Tuesday, June 27, 2023
ONRSR is highlighting some of the key good practices and requirements for effective management of freight and passenger rolling stock.
ONRSR conducts regulatory activities, including audits, inspections, and site visits, across multiple operators and sectors. In conducting these regulatory activities, ONRSR often observes and identifies both good and poor safety practices.
In this safety message, ONRSR highlights some of the good practices for maintaining rolling stock. Rolling stock is what many Rail Transport operators (RTOs) are required to manage and maintain safely, so far as is reasonably practicable - as per the Rail Safety National Law.
While not exhaustive and given the range of operational environments within the Australian rail industry, the following should be noted.
RTOs must consider a range of factors, including the likelihood of the hazard and the degree of harm to determine what management practices are reasonably practicable to implement.
Refer to the ONRSR Guideline – Meaning of duty to ensure safety so far as is reasonably practicable SFAIRP for more information).
The following is a non-exhaustive list of key aspects and information a good safety management system should contain regarding effective maintenance of rolling stock.
For simplicity, the key details have been split across six key areas:
The foundation for effective and safe management of rolling stock assets is accurate and up to date details about the rolling stock asset itself. Information that asset details can cover includes but is not limited to:
ONRSR recognises that in some cases asset details may not be available due to the age of rolling stock or changes in ownership. RTOs must conduct risk assessments in such cases. RTOs should ensure that wherever possible asset details are not ‘lost to history’.
Documenting the risks and controls for rolling stock demonstrates that key risks are being monitored and managed effectively. The critical safety risks relating to rolling stock include:
Each of these risks should have controls in place to ensure the rolling stock is safe for workers and passengers so far as is reasonably practicable. While controls will be different depending on the type of rolling stock and the network it operates on, controls generally fall into one of the following categories:
Standards can define the criteria that rolling stock is maintained to, the interfaces to allow safe operation on a given network or alternatively the process for developing an effective maintenance regime. Typically operators would adopt industry standards or develop their own internal standards when necessary.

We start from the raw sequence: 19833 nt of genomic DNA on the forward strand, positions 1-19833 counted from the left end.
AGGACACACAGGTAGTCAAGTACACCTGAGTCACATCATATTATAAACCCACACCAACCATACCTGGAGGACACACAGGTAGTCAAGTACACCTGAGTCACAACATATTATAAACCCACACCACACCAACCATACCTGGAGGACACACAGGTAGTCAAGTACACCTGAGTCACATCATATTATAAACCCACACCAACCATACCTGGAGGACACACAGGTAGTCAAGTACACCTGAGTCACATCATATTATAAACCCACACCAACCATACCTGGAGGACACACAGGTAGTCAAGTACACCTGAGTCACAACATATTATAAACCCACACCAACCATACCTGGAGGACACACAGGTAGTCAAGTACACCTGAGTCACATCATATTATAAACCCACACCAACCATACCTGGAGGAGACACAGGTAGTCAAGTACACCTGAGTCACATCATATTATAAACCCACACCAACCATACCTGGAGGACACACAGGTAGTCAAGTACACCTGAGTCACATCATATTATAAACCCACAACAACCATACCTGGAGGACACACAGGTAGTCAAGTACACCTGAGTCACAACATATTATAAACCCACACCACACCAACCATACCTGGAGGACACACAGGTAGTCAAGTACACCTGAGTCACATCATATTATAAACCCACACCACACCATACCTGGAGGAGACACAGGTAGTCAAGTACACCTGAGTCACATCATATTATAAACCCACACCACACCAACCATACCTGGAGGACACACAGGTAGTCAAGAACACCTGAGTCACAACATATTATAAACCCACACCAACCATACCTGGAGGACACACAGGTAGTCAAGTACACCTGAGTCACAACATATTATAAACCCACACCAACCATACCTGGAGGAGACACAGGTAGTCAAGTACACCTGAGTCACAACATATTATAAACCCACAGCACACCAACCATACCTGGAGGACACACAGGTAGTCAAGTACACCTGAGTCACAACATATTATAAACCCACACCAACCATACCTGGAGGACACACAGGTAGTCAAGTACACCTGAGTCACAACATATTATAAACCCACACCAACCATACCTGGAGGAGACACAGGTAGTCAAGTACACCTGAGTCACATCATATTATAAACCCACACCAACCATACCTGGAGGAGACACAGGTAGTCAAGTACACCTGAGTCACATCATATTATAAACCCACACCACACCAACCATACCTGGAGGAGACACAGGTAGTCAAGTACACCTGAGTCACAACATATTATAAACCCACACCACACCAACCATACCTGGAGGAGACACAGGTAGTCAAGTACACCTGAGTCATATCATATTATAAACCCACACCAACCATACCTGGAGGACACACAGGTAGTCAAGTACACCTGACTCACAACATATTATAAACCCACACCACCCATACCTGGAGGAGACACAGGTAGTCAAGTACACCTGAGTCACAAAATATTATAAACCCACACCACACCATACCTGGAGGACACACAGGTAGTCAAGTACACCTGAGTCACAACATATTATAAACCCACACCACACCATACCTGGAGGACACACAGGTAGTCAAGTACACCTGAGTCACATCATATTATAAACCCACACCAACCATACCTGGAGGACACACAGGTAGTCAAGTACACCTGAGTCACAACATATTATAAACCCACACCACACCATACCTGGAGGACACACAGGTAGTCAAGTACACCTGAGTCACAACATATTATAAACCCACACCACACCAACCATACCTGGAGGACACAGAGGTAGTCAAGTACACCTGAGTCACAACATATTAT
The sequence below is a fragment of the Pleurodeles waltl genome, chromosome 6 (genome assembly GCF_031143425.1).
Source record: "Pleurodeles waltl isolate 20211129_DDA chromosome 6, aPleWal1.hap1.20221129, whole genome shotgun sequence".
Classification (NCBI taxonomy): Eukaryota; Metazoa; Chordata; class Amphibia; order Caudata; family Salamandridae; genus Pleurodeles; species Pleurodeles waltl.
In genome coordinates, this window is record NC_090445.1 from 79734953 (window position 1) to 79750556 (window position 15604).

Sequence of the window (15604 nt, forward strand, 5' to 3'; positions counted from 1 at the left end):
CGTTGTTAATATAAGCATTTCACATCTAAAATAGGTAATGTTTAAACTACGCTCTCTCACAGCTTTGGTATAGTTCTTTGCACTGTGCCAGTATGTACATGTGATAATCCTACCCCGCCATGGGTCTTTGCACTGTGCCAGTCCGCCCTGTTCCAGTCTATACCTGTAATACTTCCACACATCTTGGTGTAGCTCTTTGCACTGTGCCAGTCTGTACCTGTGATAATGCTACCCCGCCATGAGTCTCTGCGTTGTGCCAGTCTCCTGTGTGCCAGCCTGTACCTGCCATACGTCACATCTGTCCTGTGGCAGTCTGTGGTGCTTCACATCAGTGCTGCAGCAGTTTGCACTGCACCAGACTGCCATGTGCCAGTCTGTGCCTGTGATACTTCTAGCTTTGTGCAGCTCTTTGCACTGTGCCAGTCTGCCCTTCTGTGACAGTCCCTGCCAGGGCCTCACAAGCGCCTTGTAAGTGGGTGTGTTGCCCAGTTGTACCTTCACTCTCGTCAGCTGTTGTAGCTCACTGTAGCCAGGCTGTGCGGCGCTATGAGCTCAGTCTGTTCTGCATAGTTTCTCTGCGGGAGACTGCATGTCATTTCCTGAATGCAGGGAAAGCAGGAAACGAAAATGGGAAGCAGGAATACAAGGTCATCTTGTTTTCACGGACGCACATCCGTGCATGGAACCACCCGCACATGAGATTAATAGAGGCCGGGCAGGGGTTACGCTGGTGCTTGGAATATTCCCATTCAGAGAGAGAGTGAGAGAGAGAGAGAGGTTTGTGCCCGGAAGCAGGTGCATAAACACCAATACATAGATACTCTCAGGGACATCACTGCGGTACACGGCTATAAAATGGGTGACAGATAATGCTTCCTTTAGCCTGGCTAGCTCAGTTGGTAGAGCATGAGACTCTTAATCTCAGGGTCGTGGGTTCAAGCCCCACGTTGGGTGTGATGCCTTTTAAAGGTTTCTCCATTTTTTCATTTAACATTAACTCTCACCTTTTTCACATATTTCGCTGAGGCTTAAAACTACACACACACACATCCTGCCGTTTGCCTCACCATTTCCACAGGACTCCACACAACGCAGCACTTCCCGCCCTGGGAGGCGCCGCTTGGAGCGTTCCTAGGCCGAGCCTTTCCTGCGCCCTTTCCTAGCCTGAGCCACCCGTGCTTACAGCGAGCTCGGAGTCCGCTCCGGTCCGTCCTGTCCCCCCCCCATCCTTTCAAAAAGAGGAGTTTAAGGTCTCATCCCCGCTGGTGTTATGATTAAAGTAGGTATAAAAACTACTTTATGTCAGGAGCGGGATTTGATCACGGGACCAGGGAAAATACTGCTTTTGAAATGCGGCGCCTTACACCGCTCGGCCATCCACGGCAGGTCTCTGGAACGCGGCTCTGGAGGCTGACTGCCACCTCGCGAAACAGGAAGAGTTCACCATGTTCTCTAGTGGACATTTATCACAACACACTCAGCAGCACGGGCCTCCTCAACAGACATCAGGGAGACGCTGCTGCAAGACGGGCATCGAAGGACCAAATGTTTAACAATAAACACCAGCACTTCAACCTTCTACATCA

Procedures underpin the overall process for maintaining rolling stock. Information that procedures can cover includes, but is not limited to:
Planned or scheduled inspections are important as they provide the opportunity to perform preventative maintenance to reduce the likelihood of a defect that has an impact on safety.
Defect rectification management is about ensuring defects or rolling stock faults are accurately recorded, criticality assessed, tracked, monitored and actioned, ensuring traceability from detection to rectification. Information that defect rectification and management can cover includes, but is not limited to:
Following this advice will have additional benefits as well as improved operational safety including:
As a result of this safety message, operators may benefit from reviewing their SMS. The following list includes, but is not limited to, those systems and procedures likely to be most relevant for review:
Please see ONRSR Guideline - Safety Management System Guideline for more information.
The Safety Management Guideline provides accredited rail transport operators, and those seeking accreditation, with guidance on the legislative requirements for safety management systems and what the National Rail Safety Regulator (NRSR) looks for when assessing safety management systems, and how to prepare a safety management system that complies with the legislative requirements.
All RTOs managing railway track may benefit from reviewing this guideline.